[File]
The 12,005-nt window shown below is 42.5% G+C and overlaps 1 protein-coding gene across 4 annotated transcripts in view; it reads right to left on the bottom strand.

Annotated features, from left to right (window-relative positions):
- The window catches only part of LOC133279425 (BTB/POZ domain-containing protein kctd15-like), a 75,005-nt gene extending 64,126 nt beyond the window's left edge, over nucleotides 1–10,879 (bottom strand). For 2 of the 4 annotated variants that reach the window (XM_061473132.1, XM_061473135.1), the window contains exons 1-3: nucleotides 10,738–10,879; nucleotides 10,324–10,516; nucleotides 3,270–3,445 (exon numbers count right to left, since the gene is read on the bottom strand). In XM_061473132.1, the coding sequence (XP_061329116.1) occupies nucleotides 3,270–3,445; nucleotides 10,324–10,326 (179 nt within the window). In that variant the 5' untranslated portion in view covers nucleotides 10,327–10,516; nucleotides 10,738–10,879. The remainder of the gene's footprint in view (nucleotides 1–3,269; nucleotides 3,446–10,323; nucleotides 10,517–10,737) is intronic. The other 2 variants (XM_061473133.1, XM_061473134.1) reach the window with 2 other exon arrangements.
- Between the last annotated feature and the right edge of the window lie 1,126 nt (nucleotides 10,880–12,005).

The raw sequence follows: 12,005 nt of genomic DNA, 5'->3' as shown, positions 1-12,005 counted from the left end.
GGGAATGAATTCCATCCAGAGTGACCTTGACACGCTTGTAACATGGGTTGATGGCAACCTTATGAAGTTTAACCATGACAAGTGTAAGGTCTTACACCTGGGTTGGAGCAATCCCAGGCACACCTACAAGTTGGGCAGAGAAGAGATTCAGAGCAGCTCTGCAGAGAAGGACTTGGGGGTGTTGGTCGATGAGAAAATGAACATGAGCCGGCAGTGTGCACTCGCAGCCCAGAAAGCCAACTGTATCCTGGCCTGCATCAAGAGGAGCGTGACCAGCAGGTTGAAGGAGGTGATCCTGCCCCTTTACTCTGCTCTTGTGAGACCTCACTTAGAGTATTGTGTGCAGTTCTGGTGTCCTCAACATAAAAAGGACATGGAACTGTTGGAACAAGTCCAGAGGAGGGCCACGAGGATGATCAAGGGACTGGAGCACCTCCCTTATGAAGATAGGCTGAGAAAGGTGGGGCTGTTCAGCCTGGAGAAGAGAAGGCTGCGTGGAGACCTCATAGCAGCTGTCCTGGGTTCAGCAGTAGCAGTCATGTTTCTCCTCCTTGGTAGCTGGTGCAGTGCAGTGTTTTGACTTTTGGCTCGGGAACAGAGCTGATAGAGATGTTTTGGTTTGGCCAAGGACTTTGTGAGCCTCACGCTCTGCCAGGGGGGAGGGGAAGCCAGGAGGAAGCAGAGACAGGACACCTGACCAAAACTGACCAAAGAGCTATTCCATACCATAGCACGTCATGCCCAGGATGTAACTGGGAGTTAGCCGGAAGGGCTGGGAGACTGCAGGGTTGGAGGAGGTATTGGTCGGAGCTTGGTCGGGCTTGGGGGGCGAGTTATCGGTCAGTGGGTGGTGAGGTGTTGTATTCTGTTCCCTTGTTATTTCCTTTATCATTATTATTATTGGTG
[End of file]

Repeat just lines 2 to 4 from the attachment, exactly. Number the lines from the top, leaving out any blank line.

Annotated features, from left to right (window-relative positions):
- The window catches only part of LOC133279425 (BTB/POZ domain-containing protein kctd15-like), a 75,005-nt gene extending 64,126 nt beyond the window's left edge, over nucleotides 1–10,879 (bottom strand). For 2 of the 4 annotated variants that reach the window (XM_061473132.1, XM_061473135.1), the window contains exons 1-3: nucleotides 10,738–10,879; nucleotides 10,324–10,516; nucleotides 3,270–3,445 (exon numbers count right to left, since the gene is read on the bottom strand). In XM_061473132.1, the coding sequence (XP_061329116.1) occupies nucleotides 3,270–3,445; nucleotides 10,324–10,326 (179 nt within the window). In that variant the 5' untranslated portion in view covers nucleotides 10,327–10,516; nucleotides 10,738–10,879. The remainder of the gene's footprint in view (nucleotides 1–3,269; nucleotides 3,446–10,323; nucleotides 10,517–10,737) is intronic. The other 2 variants (XM_061473133.1, XM_061473134.1) reach the window with 2 other exon arrangements.
- Between the last annotated feature and the right edge of the window lie 1,126 nt (nucleotides 10,880–12,005).